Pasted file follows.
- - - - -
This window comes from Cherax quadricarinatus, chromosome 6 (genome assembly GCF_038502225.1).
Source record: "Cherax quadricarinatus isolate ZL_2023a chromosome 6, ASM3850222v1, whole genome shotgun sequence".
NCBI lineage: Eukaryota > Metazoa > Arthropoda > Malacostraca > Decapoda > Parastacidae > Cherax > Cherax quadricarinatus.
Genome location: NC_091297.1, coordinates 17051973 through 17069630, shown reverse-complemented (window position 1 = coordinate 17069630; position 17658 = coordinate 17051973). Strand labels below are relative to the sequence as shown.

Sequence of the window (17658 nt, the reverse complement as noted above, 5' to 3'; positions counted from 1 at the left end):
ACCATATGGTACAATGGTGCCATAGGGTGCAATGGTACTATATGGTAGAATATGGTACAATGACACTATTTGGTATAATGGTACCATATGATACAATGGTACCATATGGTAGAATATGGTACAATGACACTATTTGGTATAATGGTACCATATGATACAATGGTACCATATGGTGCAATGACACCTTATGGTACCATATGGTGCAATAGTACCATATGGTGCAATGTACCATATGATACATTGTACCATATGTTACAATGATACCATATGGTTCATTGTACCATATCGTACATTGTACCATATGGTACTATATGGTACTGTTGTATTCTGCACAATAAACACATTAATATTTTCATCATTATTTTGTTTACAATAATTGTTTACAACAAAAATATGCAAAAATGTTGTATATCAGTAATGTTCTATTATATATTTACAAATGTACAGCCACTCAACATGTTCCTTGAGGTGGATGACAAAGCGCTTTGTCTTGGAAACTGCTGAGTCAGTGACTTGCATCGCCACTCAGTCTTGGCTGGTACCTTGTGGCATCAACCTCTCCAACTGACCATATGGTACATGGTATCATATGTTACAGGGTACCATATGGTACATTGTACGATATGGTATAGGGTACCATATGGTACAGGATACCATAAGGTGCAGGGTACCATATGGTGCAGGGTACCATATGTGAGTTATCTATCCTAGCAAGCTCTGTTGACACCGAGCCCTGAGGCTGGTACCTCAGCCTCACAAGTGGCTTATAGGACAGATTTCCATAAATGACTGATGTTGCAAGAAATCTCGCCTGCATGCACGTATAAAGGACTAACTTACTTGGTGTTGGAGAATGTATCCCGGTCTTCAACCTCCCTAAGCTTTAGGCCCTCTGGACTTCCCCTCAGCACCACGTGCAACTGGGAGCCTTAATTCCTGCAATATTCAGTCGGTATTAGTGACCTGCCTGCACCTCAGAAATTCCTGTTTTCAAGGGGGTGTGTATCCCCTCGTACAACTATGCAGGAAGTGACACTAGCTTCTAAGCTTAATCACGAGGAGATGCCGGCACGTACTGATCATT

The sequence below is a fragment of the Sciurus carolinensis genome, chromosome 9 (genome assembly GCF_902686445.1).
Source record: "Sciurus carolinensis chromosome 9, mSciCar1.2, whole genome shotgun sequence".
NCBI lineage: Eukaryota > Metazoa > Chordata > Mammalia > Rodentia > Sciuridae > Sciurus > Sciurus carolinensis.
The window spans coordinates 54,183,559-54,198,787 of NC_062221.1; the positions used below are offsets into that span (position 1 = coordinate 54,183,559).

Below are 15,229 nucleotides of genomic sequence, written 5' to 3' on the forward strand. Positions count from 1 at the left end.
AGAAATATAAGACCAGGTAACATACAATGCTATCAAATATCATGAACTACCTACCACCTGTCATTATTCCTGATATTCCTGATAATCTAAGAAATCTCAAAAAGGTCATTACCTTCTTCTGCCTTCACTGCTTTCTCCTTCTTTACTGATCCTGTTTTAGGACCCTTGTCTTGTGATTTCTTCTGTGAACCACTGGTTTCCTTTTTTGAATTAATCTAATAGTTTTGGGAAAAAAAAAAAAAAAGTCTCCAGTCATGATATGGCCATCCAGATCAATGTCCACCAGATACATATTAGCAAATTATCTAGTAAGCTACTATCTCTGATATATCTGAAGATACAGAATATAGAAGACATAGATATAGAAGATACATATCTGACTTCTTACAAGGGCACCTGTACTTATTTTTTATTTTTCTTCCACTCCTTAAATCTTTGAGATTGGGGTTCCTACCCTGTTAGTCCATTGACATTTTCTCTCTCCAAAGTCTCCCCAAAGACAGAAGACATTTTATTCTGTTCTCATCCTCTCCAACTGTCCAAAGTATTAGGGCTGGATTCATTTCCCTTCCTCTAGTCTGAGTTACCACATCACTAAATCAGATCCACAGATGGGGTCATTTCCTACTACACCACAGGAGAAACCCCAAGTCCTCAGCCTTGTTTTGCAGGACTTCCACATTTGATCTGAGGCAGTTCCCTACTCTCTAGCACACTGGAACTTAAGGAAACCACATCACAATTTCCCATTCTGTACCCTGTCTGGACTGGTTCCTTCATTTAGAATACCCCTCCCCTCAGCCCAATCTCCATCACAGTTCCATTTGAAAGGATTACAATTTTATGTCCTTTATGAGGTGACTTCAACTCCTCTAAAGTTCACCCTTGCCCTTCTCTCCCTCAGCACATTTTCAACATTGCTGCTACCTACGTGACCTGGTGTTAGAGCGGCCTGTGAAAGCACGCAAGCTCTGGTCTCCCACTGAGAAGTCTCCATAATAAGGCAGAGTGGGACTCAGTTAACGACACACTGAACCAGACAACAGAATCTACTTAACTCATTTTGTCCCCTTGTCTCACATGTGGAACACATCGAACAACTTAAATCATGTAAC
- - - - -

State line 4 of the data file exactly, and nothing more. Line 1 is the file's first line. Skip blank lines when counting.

Genome location: NC_091297.1, coordinates 17051973 through 17069630, shown reverse-complemented (window position 1 = coordinate 17069630; position 17658 = coordinate 17051973). Strand labels below are relative to the sequence as shown.